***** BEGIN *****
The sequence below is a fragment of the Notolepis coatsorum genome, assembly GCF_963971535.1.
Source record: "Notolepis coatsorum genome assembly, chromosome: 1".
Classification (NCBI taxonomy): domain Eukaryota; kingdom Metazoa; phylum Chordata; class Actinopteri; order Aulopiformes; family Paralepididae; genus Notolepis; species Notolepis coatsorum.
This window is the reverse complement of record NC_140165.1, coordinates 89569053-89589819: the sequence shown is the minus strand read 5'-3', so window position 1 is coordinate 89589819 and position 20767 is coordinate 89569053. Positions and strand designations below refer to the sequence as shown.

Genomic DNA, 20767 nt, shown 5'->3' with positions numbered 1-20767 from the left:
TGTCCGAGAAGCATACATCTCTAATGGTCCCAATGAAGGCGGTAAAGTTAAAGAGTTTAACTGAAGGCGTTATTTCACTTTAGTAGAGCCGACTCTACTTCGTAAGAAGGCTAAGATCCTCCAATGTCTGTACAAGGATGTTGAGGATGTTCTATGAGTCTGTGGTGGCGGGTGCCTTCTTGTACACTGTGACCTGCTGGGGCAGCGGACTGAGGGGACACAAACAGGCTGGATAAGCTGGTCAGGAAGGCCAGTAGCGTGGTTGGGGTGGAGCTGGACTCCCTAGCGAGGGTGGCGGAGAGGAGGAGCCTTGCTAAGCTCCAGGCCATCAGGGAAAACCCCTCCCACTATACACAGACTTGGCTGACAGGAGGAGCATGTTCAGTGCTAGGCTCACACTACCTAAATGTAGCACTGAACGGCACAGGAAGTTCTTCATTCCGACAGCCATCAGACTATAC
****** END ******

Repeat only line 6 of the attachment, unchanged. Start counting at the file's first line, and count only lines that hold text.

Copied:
TGTCCGAGAAGCATACATCTCTAATGGTCCCAATGAAGGCGGTAAAGTTAAAGAGTTTAACTGAAGGCGTTATTTCACTTTAGTAGAGCCGACTCTACTTCGTAAGAAGGCTAAGATCCTCCAATGTCTGTACAAGGATGTTGAGGATGTTCTATGAGTCTGTGGTGGCGGGTGCCTTCTTGTACACTGTGACCTGCTGGGGCAGCGGACTGAGGGGACACAAACAGGCTGGATAAGCTGGTCAGGAAGGCCAGTAGCGTGGTTGGGGTGGAGCTGGACTCCCTAGCGAGGGTGGCGGAGAGGAGGAGCCTTGCTAAGCTCCAGGCCATCAGGGAAAACCCCTCCCACTATACACAGACTTGGCTGACAGGAGGAGCATGTTCAGTGCTAGGCTCACACTACCTAAATGTAGCACTGAACGGCACAGGAAGTTCTTCATTCCGACAGCCATCAGACTATAC